However, There are Exceptional Business Books, too!
While most business books are one-message-wonders that you should avoid (or stop after you have read the front panels,) there are some notable exceptions. The books listed here are thoughtful, full of valuable information, and are generally worth reading. It’s our opinion that the following books are interesting, compelling, and helpful, even for seasoned business veterans.
by Malcolm Gladwell
This book asks, “What makes high achievers different?” While many people who read this book choose to focus on the 10,000-hour rule (it takes 10,000 hours of practice to get good at anything), what Gladwell actually seems to be emphasizing is that the secret to success is a fair amount of being in the right place at the right time. Plentiful resources and a powerful shot of good luck also help. While many people have chosen to see this book as an homage to the rewards of hard work (10,000 hours), closer reading will show that it’s really a dissertation on the power of privilege, in all its forms. Even if the message wasn’t powerful (but it is), this book is worth your time because (1) Gladwell is a very good writer, and (2) he knows how to find fascinating examples from all walks of life. Like many of Gladwell’s books, the stories he shares are really more social commentary on bigger issues than practical business advice (which we happen to like, BTW).
by Carl Gould
As the name implies, this book offers seven distinct packets of wisdom. The good news is that each of these packets is focused on one part of the life cycle of a successful business, and they stand up to critical scrutiny. We’ve found that most business owners recognize themselves and their businesses in at least one of Gould’s descriptions of structures, challenges, and stages of growth. And unlike so many business books, this one is full of useful tips and real-world advice.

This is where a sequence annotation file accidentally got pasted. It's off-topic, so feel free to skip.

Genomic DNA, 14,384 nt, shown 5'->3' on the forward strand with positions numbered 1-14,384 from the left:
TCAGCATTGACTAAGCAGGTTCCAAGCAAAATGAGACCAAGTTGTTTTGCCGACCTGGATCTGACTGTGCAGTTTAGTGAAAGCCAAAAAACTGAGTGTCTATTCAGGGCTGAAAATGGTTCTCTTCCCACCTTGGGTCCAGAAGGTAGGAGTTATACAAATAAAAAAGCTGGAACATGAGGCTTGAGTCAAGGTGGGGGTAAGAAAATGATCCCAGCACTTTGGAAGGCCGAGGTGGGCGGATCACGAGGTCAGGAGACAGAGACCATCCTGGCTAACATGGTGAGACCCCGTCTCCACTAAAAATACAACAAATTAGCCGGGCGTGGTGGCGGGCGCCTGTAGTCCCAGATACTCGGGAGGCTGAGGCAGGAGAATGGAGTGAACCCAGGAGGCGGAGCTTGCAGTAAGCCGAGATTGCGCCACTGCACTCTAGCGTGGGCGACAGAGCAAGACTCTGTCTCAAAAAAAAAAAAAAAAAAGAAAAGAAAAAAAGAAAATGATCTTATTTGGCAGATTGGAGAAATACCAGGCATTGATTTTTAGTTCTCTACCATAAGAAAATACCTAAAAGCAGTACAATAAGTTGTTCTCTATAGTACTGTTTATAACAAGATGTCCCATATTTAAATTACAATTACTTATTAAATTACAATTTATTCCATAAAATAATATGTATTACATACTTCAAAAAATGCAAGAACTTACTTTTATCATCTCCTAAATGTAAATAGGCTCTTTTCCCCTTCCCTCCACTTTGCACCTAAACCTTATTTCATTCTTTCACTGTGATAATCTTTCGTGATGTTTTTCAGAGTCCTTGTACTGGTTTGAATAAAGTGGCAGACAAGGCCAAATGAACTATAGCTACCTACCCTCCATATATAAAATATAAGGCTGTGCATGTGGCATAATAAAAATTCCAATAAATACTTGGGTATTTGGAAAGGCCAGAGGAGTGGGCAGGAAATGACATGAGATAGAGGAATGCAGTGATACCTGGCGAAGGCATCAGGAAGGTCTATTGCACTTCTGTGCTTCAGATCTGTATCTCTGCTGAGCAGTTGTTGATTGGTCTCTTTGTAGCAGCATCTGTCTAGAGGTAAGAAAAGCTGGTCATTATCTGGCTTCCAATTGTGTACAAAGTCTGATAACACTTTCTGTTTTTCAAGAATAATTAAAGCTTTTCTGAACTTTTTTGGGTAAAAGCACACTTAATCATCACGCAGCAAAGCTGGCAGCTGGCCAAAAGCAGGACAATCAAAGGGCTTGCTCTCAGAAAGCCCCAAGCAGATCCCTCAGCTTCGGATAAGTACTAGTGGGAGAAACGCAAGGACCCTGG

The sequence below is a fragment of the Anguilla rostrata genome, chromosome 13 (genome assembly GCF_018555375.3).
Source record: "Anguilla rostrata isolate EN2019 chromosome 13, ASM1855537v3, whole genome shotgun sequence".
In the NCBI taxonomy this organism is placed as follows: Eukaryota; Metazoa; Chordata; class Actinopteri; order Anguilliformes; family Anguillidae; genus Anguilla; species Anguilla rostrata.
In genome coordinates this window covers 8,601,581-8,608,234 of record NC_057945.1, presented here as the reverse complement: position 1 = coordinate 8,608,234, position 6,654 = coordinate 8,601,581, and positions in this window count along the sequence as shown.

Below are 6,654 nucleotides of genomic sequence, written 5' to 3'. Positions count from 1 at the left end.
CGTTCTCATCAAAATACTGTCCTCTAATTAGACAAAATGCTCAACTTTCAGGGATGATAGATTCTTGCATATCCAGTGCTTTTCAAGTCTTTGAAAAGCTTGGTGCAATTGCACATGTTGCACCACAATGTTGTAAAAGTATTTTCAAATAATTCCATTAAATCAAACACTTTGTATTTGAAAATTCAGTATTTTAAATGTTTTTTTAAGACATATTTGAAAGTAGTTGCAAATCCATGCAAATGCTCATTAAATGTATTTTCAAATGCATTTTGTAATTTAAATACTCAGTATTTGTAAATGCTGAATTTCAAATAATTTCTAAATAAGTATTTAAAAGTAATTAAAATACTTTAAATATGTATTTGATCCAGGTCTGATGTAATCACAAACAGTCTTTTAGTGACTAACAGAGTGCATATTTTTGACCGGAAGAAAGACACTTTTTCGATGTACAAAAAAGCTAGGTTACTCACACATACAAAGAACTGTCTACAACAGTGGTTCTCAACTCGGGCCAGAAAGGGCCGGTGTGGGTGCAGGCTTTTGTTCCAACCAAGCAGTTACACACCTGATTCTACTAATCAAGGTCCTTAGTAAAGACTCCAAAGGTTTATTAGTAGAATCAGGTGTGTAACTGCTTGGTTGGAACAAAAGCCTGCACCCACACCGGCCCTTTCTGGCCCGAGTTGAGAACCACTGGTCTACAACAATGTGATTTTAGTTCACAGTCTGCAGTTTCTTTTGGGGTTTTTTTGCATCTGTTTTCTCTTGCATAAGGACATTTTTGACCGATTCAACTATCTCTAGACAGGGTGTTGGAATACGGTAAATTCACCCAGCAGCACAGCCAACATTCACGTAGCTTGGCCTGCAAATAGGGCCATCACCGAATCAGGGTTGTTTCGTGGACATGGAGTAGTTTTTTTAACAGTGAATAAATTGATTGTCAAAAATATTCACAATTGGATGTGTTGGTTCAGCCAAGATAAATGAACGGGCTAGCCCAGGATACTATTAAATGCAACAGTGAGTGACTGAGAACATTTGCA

Full disclosure: Carl Gould is not only a super-smart business consultant and a best-selling author, but he is also a Cup O Content client.
by Al Ries and Jack Trout
This tome was written before digital was big, so some laws are a little outdated, but overall Al and Jack deliver 22 different laws, as promised. Marketers have loved this book since it was first published in 1993, and for good reason. The laws and examples in this book are detailed, clearly stated, and distinct enough that even experienced marketers can think about their industry in new ways.
by Jim Harter, Marcus Buckingham, and the Gallop Organization
This is one of those rare business books based on new (at the time of publishing) research. It’s also special because it includes a chance to complete one of those skills/quadrants evaluations to find out what you (or your employees) are really good at. But the real point of this book is to tell you that people are wired very differently, and there’s just no use fighting it. Creative geniuses will never be good accountants and good accountants will never be creative geniuses. So, stop trying to fix bad hires and get on with it.
What’s Your Favorite (or Least Favorite) Business Book?
Listen, reading is a subjective activity, and we know everyone has different opinions on what’s good and bad. Even as we wrote this, we knew some people we like and respect will disagree strongly with some of our opinions. So, we’d love to hear from you—share your selections in our comments section.
What to find more Cup O Content reading suggestions? Check out these articles.